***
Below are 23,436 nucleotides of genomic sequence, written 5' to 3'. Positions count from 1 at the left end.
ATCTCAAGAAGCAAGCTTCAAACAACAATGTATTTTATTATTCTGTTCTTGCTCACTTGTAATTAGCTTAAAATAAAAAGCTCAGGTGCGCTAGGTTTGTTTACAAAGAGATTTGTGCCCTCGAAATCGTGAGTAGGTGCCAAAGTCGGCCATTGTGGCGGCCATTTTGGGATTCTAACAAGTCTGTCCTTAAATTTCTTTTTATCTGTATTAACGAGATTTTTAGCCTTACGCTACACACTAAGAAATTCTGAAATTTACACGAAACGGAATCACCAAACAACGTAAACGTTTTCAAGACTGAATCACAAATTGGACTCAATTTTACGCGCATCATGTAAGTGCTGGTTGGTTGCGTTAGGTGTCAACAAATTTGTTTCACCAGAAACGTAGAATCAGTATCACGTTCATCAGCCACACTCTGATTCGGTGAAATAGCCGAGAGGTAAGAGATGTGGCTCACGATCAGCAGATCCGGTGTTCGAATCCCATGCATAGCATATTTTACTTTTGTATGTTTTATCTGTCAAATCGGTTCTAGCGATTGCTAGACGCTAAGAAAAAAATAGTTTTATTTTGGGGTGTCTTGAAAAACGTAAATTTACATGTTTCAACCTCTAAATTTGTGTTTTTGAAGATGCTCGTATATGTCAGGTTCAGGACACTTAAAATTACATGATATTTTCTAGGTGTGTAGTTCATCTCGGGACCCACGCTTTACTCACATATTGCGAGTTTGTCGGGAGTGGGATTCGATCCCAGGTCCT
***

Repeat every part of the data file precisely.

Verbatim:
Below are 23,436 nucleotides of genomic sequence, written 5' to 3'. Positions count from 1 at the left end.
ATCTCAAGAAGCAAGCTTCAAACAACAATGTATTTTATTATTCTGTTCTTGCTCACTTGTAATTAGCTTAAAATAAAAAGCTCAGGTGCGCTAGGTTTGTTTACAAAGAGATTTGTGCCCTCGAAATCGTGAGTAGGTGCCAAAGTCGGCCATTGTGGCGGCCATTTTGGGATTCTAACAAGTCTGTCCTTAAATTTCTTTTTATCTGTATTAACGAGATTTTTAGCCTTACGCTACACACTAAGAAATTCTGAAATTTACACGAAACGGAATCACCAAACAACGTAAACGTTTTCAAGACTGAATCACAAATTGGACTCAATTTTACGCGCATCATGTAAGTGCTGGTTGGTTGCGTTAGGTGTCAACAAATTTGTTTCACCAGAAACGTAGAATCAGTATCACGTTCATCAGCCACACTCTGATTCGGTGAAATAGCCGAGAGGTAAGAGATGTGGCTCACGATCAGCAGATCCGGTGTTCGAATCCCATGCATAGCATATTTTACTTTTGTATGTTTTATCTGTCAAATCGGTTCTAGCGATTGCTAGACGCTAAGAAAAAAATAGTTTTATTTTGGGGTGTCTTGAAAAACGTAAATTTACATGTTTCAACCTCTAAATTTGTGTTTTTGAAGATGCTCGTATATGTCAGGTTCAGGACACTTAAAATTACATGATATTTTCTAGGTGTGTAGTTCATCTCGGGACCCACGCTTTACTCACATATTGCGAGTTTGTCGGGAGTGGGATTCGATCCCAGGTCCT